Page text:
Went back to BMW this past year when we bought a 2011 535xi. Again, stayed with 18 inch wheels and the 45 series tires. This car has a SERIOUS problem! One pothole on I 40 in New Mexico bent the rim. The car immediately began vibrating badly. We were worried that we were going to be stranded hundreds of miles from any dealer. No damage we could see at night with a flashlight, so we limped 250 miles home.

    The pothole is one that would barely have bothered any of the cars we have driven.

    There was NO driver error here. I have driven over 1.5 million miles on three continents and never had a car suffer anything like this kind of damage from this sort of impact.

    $650 and the dealer said that I was lucky that the impact did not take out the tire as well. They usually see tire sidewall bubbles when someone takes out a BMW rim.

    When we bought the car, we had planned to replace the run flats with non-run flat Conti Extreme Contact DWS tires (and the Conti inflation kit) this coming fall. Now, we are debating whether we dare keep this car. It spends much of its time on trips in the middle of nowhere.

    I know that replacing the RFTs with standard all-seasons will provide more cushioning for the wheel. With earlier BMW's this extra cushioning might be sufficient to have saved the rim in our pothole impact. But, I am far less confident that it will be sufficient on our car. The new 5 series seems to have a particularly soft front suspension. After hearing other reports of 2011 535's crashing over potholes, I took a new, non AWD, 535i out on a test drive this past week and deliberately drove it over a known pothole on a nearby surface street. The Bimmer completely bottomed its suspension with a loud jarring crash. In five other cars -- all with 45 profile tires -- I drove over the same pothole at the same speed with very little fuss.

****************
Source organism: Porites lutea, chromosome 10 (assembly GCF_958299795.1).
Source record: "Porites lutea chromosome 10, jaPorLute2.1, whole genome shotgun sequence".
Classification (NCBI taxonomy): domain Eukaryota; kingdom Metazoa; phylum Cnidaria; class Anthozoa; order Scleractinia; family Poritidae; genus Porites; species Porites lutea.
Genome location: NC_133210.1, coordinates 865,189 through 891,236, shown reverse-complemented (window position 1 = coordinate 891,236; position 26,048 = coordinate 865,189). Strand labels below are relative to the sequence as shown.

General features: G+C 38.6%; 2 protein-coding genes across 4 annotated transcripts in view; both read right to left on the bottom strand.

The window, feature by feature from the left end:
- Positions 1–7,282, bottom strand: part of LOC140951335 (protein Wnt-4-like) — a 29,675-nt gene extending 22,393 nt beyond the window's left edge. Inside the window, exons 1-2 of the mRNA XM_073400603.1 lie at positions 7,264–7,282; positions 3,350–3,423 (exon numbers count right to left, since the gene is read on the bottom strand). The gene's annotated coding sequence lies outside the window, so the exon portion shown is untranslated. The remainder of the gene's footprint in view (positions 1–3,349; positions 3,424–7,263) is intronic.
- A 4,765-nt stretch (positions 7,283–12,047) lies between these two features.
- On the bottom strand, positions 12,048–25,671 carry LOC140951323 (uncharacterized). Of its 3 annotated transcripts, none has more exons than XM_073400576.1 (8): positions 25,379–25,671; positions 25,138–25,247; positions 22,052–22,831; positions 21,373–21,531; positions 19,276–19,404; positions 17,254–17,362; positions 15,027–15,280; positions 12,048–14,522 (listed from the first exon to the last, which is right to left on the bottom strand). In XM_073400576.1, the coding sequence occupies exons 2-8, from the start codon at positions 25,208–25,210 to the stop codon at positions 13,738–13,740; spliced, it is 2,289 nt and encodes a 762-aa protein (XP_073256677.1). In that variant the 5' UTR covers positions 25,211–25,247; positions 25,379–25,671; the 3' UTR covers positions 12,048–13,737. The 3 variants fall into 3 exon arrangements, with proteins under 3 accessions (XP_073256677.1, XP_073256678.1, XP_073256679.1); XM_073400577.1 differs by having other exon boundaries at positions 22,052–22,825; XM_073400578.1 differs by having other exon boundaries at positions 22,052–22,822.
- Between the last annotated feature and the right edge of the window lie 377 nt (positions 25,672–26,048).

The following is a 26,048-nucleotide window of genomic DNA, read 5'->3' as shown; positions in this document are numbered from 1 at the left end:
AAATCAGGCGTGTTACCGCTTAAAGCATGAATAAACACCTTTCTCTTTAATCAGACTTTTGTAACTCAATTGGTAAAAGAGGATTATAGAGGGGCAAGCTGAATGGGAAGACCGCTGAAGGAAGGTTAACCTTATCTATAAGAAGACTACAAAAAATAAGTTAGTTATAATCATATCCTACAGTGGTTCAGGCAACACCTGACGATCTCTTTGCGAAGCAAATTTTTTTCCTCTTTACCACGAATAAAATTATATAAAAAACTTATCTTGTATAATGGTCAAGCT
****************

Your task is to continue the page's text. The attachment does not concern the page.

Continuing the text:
Stiff run flat tires, soft wheels, a suspension that crashes . . . Not sure how to fix all of these. We are now worried that even if we replace the RFTs with more flexible non-RFTs, this car may still be dangerously susceptible to impact damage.

    One possibility would be to replace the RFT's, buy the Conti kit AND devote a sizable amount of trunk real-estate to a spare tire and jack.

    Or, we could take the more drastic step of dumping a beautiful new 535xi for an Audi A6.
  • busirisbusiris Posts: 3,448
    I certainly didn't intend to paint everyone with a broad brush, and I don't put everyone in the same bucket.

    However, there are many 5-series owners that don't suffer tire and wheel issues. All I was stating is that folks who go through wheel and tire after wheel and tire probably are contributing to their problem, even if it's just because the roads where they live are in a sad state of disrepair.